Jack Walker Published

Special Session On Homeschool Oversight Possible After Death Of Boone County Teen

A gold-accented dome extends up in to a night sky darkening from a lighter blue lower in frame to a dark night blue higher in frame. Below the dome can be seen the larger building, with lights illuminated in the windows.
Gov. Jim Justice said Friday said he was open to calling a special session of the West Virginia Legislature to reexamine state oversight on homeschooling.
Perry Bennett/WV Legislative Photography
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Gov. Jim Justice said Friday he is open to calling a special session of the West Virginia Legislature to reexamine how state agencies respond to allegations of abuse and neglect against homeschooled children.

The declaration came in response to a question about whether he would pursue legislative changes during the remainder of his term in response to the death of 14-year-old Kyneddi Miller.

“If need be, just for this, I would call a special session. Just for this,” Justice said Friday. “Because this is just not fair.”

Miller, who was homeschooled, died in her Boone County home in April, where she was found in an emaciated state in a case of alleged parental neglect. Miller’s death sparked uproar across the state, and a search for answers from state agencies and members of the press.

Justice, whose term ends in January 2025, has the authority to convene members of the legislature for special sessions over specific issues. Last month, Justice exercised this power and reconvened lawmakers for further discussions on the state budget.

For state officials, Miller’s death has deepened calls to reexamine state policies surrounding homeschooling, which has proven a contentious issue in the Mountain State.

Lawmakers like Del. Mike Pushkin, D-Kanawha, raised concerns about a lack of regulation over homeschooling during the regular legislative session

“We keep hearing of these horrific incidents that could be prevented if we could actually do something meaningful here to protect these kids,” Pushkin said. “If we save one kid’s life with this, it’s worth it.”

And calls for more oversight have been especially pronounced regarding parents with histories of child abuse or neglect.

Under state law, Miller’s parents were required to submit homeschooling assessments to the state in June 2023, at the completion of her eighth grade year. But, according to state officials, Miller’s assessments were never received.

County officials have the ability to perform in-person check-ins on households that do not submit these assessments, but state education officials say these check-ins are rarely conducted. In Miller’s case, no such visit was reported.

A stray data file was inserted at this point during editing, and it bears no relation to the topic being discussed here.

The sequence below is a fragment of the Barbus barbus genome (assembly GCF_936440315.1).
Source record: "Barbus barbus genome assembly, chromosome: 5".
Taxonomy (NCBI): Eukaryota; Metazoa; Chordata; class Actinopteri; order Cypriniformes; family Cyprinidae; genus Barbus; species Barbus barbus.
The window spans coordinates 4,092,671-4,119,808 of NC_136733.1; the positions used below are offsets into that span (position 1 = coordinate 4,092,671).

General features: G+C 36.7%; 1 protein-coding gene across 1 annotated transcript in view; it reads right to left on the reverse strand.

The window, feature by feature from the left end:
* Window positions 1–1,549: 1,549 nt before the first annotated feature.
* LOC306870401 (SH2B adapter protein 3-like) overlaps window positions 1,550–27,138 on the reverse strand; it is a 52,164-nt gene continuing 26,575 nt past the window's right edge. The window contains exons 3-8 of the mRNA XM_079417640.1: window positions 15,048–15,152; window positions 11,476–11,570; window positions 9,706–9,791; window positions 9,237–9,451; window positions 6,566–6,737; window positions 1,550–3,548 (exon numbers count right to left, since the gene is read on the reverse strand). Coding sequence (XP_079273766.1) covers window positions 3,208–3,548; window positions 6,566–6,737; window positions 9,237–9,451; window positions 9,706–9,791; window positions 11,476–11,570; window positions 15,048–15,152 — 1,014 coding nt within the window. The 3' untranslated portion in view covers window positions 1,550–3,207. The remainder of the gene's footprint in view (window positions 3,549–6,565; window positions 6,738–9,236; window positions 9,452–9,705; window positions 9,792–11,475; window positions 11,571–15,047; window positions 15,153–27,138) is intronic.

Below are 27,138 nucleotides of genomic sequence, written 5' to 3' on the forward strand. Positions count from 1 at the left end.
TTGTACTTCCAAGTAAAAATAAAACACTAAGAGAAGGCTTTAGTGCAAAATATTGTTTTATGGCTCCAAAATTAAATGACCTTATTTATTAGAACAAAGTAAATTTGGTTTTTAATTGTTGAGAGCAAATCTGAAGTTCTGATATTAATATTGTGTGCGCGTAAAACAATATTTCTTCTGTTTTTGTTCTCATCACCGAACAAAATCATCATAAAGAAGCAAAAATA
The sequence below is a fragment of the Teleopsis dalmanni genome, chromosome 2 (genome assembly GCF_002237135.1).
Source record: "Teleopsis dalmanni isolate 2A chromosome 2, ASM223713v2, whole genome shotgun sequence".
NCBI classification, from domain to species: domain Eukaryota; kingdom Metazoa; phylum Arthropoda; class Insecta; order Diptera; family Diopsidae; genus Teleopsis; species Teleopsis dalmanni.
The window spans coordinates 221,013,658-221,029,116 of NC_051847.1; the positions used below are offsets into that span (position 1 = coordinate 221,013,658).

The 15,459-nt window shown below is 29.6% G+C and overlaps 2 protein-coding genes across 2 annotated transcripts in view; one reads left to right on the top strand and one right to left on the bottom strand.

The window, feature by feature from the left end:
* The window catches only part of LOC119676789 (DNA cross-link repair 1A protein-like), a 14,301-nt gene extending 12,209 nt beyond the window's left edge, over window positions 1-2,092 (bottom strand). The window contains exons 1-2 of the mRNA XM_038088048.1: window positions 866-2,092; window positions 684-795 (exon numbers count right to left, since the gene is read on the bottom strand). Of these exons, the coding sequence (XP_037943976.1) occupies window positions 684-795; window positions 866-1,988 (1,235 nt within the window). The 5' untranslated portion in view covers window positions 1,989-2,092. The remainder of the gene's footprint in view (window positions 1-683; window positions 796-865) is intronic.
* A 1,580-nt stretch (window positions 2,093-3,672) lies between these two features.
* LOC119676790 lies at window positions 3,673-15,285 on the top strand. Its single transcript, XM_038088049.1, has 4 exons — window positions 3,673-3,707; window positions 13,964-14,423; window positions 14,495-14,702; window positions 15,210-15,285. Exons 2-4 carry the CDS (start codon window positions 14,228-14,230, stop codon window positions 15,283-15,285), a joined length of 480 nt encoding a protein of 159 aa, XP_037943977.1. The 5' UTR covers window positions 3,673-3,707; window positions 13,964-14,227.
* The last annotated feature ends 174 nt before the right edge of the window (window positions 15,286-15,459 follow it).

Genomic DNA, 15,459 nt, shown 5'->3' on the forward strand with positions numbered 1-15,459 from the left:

During a Thursday press update on a state investigation into Miller’s death, Brian Abraham, the governor’s chief of staff, underscored that Justice supports school choice and parental rights in education.

Still, he acknowledged that the state must ensure its policies provide sufficient oversight on children who are homeschooled to keep them safe.

“The governor wholeheartedly supports school choice and the parents’ right to choose homeschool. But, you know, we can see it has potential ramifications,” he said. “It’s a tradeoff, we have to find the sweet spot.”

Other state officials were more explicit in their calls for increased government regulation over homeschooling.

West Virginia State Superintendent of Schools Michele Blatt said during the same press briefing that her agency would like to “strengthen the guardrails” around homeschooling.

Senate President Craig Blair, R-Berkeley, said in an email statement Thursday that he is eager to “improve our regulations related to homeschooled children to ensure that no children suffer this same outcome.”

Unless Justice calls another special session — or three-fifths of both the West Virginia Senate and the West Virginia House of Delegates vote to convene, per state code — lawmakers will have to wait until February 2025 to take action on the state’s homeschooling policies.

But Blair said preparations for new legislation will need to begin long before lawmakers return to the Capitol to ensure the state protects its youth.

“We encourage our colleagues in the House of Delegates to sit down with us as we start working toward these plans,” he wrote. “We must act quickly to ensure that something of this magnitude doesn’t happen again.”